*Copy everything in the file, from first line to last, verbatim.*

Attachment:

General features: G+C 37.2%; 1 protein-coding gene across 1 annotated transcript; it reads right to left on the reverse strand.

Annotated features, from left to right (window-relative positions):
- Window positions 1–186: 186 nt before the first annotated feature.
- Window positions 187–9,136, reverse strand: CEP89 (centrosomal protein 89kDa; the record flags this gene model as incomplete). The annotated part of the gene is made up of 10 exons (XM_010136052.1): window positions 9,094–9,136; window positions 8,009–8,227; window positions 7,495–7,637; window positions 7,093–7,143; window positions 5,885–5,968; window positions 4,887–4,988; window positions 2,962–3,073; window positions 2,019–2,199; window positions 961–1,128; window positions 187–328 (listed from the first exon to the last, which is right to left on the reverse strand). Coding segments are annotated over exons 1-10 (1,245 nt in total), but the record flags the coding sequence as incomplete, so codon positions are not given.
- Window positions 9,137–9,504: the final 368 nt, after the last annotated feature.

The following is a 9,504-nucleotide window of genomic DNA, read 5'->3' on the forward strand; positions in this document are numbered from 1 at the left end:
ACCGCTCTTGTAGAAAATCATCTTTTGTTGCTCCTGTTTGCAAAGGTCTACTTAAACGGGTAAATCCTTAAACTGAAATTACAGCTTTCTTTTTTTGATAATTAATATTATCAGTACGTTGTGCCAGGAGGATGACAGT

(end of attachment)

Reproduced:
General features: G+C 37.2%; 1 protein-coding gene across 1 annotated transcript; it reads right to left on the reverse strand.

Annotated features, from left to right (window-relative positions):
- Window positions 1–186: 186 nt before the first annotated feature.
- Window positions 187–9,136, reverse strand: CEP89 (centrosomal protein 89kDa; the record flags this gene model as incomplete). The annotated part of the gene is made up of 10 exons (XM_010136052.1): window positions 9,094–9,136; window positions 8,009–8,227; window positions 7,495–7,637; window positions 7,093–7,143; window positions 5,885–5,968; window positions 4,887–4,988; window positions 2,962–3,073; window positions 2,019–2,199; window positions 961–1,128; window positions 187–328 (listed from the first exon to the last, which is right to left on the reverse strand). Coding segments are annotated over exons 1-10 (1,245 nt in total), but the record flags the coding sequence as incomplete, so codon positions are not given.
- Window positions 9,137–9,504: the final 368 nt, after the last annotated feature.

The following is a 9,504-nucleotide window of genomic DNA, read 5'->3' on the forward strand; positions in this document are numbered from 1 at the left end:
ACCGCTCTTGTAGAAAATCATCTTTTGTTGCTCCTGTTTGCAAAGGTCTACTTAAACGGGTAAATCCTTAAACTGAAATTACAGCTTTCTTTTTTTGATAATTAATATTATCAGTACGTTGTGCCAGGAGGATGACAGT